Daily Practice: Stronger, More Flexible, More Resilient

Stretching Kitty

The Feldenkrais Method is not fitness. It is not an exercise program.

As my daily practice comes along, I’m discovering definitions specific for me.

The only expectation I had when I began this on November 1 was that it may lessen hip pain.

What I have observed so far:

-my body – my joints overall feel “lubricated”; as though what I choose to do can be done more smoothly and with less effort

-I am becoming more quickly aware of tension that is unnecessary – that I’m creating out of habit

-I am making more conscious choices in how I move (more about this in a minute)

-how I use the strength I have has changed

-I am more flexible

My daily Feldenkrais Method practice while not fitness, is, in some aspect, pre-fitness. It is giving me tools to apply to what I do for fitness to make my fitness choices more effective and efficient.

It is also giving me the tools for being more at ease in my body moment by moment throughout each day.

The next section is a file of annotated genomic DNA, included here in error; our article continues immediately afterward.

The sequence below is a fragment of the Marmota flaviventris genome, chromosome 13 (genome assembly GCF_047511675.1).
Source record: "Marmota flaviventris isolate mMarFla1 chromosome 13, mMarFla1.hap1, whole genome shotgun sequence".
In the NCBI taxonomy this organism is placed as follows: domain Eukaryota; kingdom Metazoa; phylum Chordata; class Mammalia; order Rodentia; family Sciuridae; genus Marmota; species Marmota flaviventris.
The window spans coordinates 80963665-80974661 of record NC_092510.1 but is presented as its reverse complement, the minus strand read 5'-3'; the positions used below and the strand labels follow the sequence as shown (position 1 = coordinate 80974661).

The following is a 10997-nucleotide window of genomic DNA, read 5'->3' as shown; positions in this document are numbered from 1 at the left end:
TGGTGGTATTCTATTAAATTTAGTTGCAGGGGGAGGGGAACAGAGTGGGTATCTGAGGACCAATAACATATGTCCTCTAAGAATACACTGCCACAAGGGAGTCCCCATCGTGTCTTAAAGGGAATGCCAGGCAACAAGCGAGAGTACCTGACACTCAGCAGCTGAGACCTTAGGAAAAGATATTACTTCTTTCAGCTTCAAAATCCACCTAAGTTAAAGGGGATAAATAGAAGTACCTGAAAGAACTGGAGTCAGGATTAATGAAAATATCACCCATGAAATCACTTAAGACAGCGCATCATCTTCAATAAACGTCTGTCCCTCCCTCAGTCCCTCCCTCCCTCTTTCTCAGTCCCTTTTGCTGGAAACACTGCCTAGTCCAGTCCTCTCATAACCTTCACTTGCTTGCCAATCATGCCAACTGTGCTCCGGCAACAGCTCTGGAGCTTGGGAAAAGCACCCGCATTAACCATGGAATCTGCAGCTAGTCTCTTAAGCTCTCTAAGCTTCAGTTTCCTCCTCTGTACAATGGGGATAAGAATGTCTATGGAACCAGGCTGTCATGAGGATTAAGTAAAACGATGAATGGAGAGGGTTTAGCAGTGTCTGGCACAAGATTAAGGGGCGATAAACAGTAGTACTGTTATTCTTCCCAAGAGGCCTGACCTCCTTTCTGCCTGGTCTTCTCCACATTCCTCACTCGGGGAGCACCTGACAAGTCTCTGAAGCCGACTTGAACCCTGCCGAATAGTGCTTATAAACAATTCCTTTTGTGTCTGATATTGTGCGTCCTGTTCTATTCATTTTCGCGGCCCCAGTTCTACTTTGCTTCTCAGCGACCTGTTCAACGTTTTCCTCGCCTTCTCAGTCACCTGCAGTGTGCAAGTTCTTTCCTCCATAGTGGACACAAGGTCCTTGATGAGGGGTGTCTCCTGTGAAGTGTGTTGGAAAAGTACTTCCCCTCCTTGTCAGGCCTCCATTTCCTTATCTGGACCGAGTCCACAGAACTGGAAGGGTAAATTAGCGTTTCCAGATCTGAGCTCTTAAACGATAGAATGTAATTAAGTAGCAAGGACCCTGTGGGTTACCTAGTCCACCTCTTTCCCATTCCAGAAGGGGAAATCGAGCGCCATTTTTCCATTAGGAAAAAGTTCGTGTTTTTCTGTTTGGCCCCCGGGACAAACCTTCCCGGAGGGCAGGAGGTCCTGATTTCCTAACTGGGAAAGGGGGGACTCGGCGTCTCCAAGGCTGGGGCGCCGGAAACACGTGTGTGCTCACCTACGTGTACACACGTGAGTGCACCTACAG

It has given me the patience and attentiveness to learn to play golf!

About those conscious choices…

The hallmark of an Awareness Through Movement® class is the attention we pay to our movements. It is attention not only to the fact that we’re moving, but how we’re moving ourselves. Not in order to judge or determine right or wrong. For the information.

This information is self-knowledge.

Knowledge is power – right?!

I recently took a yoga class. I have a great deal of respect for this practice and while I do not have a daily practice, over the past 20 years it has always been a part of my wellness direction in some way.

This was the first yoga class I had taken since I began my Feldenkrais Method training. I had a completely different experience. My focus was easier to maintain. I was less concerned about whether I was doing it “right” and more aware of how it felt. When it didn’t feel good, I made small changes until I felt more comfortable.

Not all “work” or effort was worthy of the energy. In the warrior asanas, a certain amount of effort was pleasing. In a seated asana that rotated my spine, effort in my left shoulder was greater than it was productive. It was also uncomfortable (not the same as difficult). As a result of my choices, my shoulders were more relaxed after the practice than I have previously experienced.

Strength, next…

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